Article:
Niger leader plans to outlaw gay sex, execute married same-sex couples

The president of the West African nation of Niger is laying the groundwork for enacting harsh anti-homosexuality laws in his country, where same-sex intimacy is currently legal. He proposes the death penalty for people in same-sex marriages.


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Mohamed Bazoum, president of Niger, is planning to enact a range of new anti-homosexuality laws for the nation, which currently has none. (Photo courtesy of The Guardian Nigeria)

Mohamed Bazoum, president of Niger, is preparing for a newly established committee of experts to develop the new anti-homosexuality laws. He envisions those laws as part of the committee’s mission to review the nation’s longstanding French-inspired penal code and adapt it to the “economic and social realities” of Niger.

Bazoum presented details of his plans for anti-homosexuality laws during a recent radio broadcast on the public radio station La Voie du Sahel. A quickly translated transcript of that broadcast is printed below.

After that transcript is an interview with Djapharou Saoude Hirokoye (pseudonym), an observer who explains the political and social context of Bazoum’s initiative.

Speaking on the public radio station La Voie du Sahel this week, Bazoum said:

This is a multi-disciplinary committee composed of representatives of the presidency, the president’s office, the National Assembly, officers of the judicial police, magistrates and members of the bar. People from civil society also participate, such as teachers, researchers and members of the public and private press.

“Niger’s penal code dates back to 1810 and, with the exception of a few scattered modifications, it has never been subject to a thorough overhaul. For example, there is only one article in the penal code that deals with homosexuality, Article 282, and this article only punishes sexual relations with a minor under the age of 21.

“In the future penal code, there will be a whole section dedicated to homosexuality. Nevertheless, this led us to define homosexuality, with the different categories that it covers. … After this definitional work, we then thought about the offenses and the penalties. In any case, there will be a repeal of Article 282 in its current form.”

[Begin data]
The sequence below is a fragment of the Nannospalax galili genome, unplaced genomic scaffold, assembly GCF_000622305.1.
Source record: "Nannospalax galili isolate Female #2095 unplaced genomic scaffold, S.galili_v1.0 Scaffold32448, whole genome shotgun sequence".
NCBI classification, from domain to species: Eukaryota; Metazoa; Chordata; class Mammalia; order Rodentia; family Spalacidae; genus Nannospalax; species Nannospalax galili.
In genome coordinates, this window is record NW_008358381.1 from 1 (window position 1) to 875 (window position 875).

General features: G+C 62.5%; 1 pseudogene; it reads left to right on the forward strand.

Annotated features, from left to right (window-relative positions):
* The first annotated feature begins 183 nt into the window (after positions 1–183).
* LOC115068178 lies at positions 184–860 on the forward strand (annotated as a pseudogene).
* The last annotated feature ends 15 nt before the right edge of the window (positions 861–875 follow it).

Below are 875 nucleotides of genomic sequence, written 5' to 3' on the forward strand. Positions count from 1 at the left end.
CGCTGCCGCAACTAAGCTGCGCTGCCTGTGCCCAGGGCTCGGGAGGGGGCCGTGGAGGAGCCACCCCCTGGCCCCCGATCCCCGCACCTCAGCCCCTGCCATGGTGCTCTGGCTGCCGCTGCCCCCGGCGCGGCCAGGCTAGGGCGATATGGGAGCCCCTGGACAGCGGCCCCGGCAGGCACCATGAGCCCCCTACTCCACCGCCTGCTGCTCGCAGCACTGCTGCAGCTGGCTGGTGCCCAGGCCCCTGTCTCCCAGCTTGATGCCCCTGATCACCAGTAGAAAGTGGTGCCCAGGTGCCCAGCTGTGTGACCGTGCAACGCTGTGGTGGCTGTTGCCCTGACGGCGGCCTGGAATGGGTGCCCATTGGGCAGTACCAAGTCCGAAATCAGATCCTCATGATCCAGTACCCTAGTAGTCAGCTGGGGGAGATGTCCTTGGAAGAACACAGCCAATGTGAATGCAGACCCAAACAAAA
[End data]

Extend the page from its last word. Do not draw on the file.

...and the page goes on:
Niger is a country that takes its name from the Niger River, shown here in Niamey, the nation’s capital. (Moïse Manoël-Florisse photo)

Bazoum continued:

“Anyone who has feelings of love for someone of his own sex will be subject to an offense, to punish this deviance. For example, kissing another man when you are a man or kissing a woman when you are a woman will be punished… This will also be the case for caresses or other signs of affection.

“Then, a sexual relationship between people of the same sex, whatever the age, will constitute another offense. On the other hand, age will also be an aggravating circumstance of the offense, in a case where the partner is a minor.”

The average age of the population of Niger is 16.

Bazoum added:

“In addition, marrying someone of one’s own sex will now be considered a crime, which implies penalties that can range from 10 years of criminal imprisonment to life imprisonment or the death penalty.

“The person who officiates the marriage, such as a marabout [Muslim spiritual leader] or a registrar, will be tried for a crime like the bride and groom, with similar penalties. The same applies to priests.

“The parent who has given his child in [that] marriage will be similarly punished for a crime. The same applies to witnesses or groomsmen, who will be punished by the law.